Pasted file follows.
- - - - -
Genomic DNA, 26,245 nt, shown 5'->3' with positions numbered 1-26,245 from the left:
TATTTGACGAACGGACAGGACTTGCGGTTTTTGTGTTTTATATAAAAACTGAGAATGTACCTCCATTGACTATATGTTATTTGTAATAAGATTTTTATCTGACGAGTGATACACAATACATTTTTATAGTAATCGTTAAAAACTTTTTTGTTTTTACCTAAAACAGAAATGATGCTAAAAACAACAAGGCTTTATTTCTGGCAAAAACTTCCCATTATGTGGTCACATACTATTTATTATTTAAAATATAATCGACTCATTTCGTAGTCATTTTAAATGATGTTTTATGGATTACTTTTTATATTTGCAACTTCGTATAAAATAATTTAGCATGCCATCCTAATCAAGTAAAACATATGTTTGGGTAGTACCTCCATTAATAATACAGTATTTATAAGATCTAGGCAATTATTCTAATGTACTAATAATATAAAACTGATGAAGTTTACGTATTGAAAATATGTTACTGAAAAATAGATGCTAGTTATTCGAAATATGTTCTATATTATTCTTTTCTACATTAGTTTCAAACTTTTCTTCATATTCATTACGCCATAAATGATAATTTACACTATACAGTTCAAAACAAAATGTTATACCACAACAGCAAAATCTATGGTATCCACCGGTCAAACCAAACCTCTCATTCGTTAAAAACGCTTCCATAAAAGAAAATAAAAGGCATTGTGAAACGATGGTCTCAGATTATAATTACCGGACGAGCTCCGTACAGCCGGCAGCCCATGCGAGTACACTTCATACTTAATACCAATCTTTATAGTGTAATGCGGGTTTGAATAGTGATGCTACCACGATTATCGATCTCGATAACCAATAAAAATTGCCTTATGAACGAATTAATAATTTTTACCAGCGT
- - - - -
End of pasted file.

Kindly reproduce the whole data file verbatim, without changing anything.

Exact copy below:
Genomic DNA, 26,245 nt, shown 5'->3' with positions numbered 1-26,245 from the left:
TATTTGACGAACGGACAGGACTTGCGGTTTTTGTGTTTTATATAAAAACTGAGAATGTACCTCCATTGACTATATGTTATTTGTAATAAGATTTTTATCTGACGAGTGATACACAATACATTTTTATAGTAATCGTTAAAAACTTTTTTGTTTTTACCTAAAACAGAAATGATGCTAAAAACAACAAGGCTTTATTTCTGGCAAAAACTTCCCATTATGTGGTCACATACTATTTATTATTTAAAATATAATCGACTCATTTCGTAGTCATTTTAAATGATGTTTTATGGATTACTTTTTATATTTGCAACTTCGTATAAAATAATTTAGCATGCCATCCTAATCAAGTAAAACATATGTTTGGGTAGTACCTCCATTAATAATACAGTATTTATAAGATCTAGGCAATTATTCTAATGTACTAATAATATAAAACTGATGAAGTTTACGTATTGAAAATATGTTACTGAAAAATAGATGCTAGTTATTCGAAATATGTTCTATATTATTCTTTTCTACATTAGTTTCAAACTTTTCTTCATATTCATTACGCCATAAATGATAATTTACACTATACAGTTCAAAACAAAATGTTATACCACAACAGCAAAATCTATGGTATCCACCGGTCAAACCAAACCTCTCATTCGTTAAAAACGCTTCCATAAAAGAAAATAAAAGGCATTGTGAAACGATGGTCTCAGATTATAATTACCGGACGAGCTCCGTACAGCCGGCAGCCCATGCGAGTACACTTCATACTTAATACCAATCTTTATAGTGTAATGCGGGTTTGAATAGTGATGCTACCACGATTATCGATCTCGATAACCAATAAAAATTGCCTTATGAACGAATTAATAATTTTTACCAGCGT